Release Date: 5/12/15
Enigmalogist, Jeremy Logan investigates mysteries that defy explanation. When he’s asked by Lux, a renowned think tank based in Newport, Rhode Island to investigate the inexplicable suicide of one of its most respected doctors, he finds a secret room with obscure scientific equipment that he soon discovers is tied to the present day events unfolding at the institution. If he can’t uncover the cause behind everything, even more lives will be lost, including his own.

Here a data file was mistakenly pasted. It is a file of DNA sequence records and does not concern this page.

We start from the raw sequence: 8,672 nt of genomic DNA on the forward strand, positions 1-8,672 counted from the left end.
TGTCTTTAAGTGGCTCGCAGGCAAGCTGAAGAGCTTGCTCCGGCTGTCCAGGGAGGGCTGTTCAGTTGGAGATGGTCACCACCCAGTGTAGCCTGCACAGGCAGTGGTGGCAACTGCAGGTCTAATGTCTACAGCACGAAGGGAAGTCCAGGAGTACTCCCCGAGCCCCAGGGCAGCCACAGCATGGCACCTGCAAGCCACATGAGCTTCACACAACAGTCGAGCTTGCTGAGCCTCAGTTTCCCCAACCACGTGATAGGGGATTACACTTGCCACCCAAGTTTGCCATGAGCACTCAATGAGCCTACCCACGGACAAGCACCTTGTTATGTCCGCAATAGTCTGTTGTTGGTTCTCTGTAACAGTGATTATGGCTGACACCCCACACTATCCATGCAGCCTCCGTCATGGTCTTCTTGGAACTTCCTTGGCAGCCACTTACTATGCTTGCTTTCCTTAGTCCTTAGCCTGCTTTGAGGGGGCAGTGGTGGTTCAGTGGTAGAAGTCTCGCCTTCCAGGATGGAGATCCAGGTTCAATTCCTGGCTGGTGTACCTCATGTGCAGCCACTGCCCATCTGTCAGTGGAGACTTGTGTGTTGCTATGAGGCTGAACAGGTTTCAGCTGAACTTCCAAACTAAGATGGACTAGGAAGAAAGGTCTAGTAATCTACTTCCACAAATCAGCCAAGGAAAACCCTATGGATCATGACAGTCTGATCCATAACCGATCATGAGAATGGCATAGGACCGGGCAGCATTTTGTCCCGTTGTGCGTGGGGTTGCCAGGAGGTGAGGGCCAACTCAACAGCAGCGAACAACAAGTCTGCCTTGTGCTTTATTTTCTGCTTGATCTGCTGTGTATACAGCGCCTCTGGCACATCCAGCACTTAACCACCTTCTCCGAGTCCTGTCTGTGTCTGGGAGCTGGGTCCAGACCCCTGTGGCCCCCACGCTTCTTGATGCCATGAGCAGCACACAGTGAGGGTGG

The Forgotten Room is the fourth book with Dr. Jeremy Logan after Deep Storm (2007), Terminal Freeze (2009), and The Third Gate (2012). Being a long-time fan of Lincoln Child’s books written with Douglas Preston, as well as his solo books, it’s been rather fun seeing this character develop from being featured in one chapter in the first book, becoming a secondary character in the next, to finally achieving star status in the third. I found this fourth novel to be the most enjoyable to date. When Logan is asked by Lux for his assistance, he goes with mixed feelings. He was actually a researcher there before being unceremoniously shown the door because his field of expertise was considered pseudoscience. Still, he graciously accepts even though he’s faced with some of the same snobbery. The plot itself boils down to a good old fashioned mystery, which deviates a bit from Child’s previous books, which I’d describe more as action thrillers. At the center of this mystery is the question of why a distinguished professor would suddenly start behaving erratically, attack his assistant, and finally kill himself in a truly horrific manner. As Logan’s investigation progresses, he discovers a hidden room in a wing of the mansion, of which the late professor was overseeing renovations. The room is a time capsule of sorts, and has all sorts of strange equipment dating back to the 1930s. What was being done in this “forgotten room”, and why was it so studiously hidden? How is it tied to the behavior of the late professor, as well as other researchers? Child cleverly provides clues in relatively short chapters, which add up to a thrilling conclusion. Because the very nature of the institution encourages secrecy and competition amongst its residents, the villain isn’t readily apparent, which makes it even more compelling. The only thing that prevented this from being a perfect read for me was the rather long descriptions of the mansion’s architecture. While I appreciated that it was a gorgeous and massive building, I found all the technical jargon to be somewhat distracting from the central plot. Otherwise, this is a fun read and I hope the author will share even more of Jeremy Logan’s backstory in his next novel.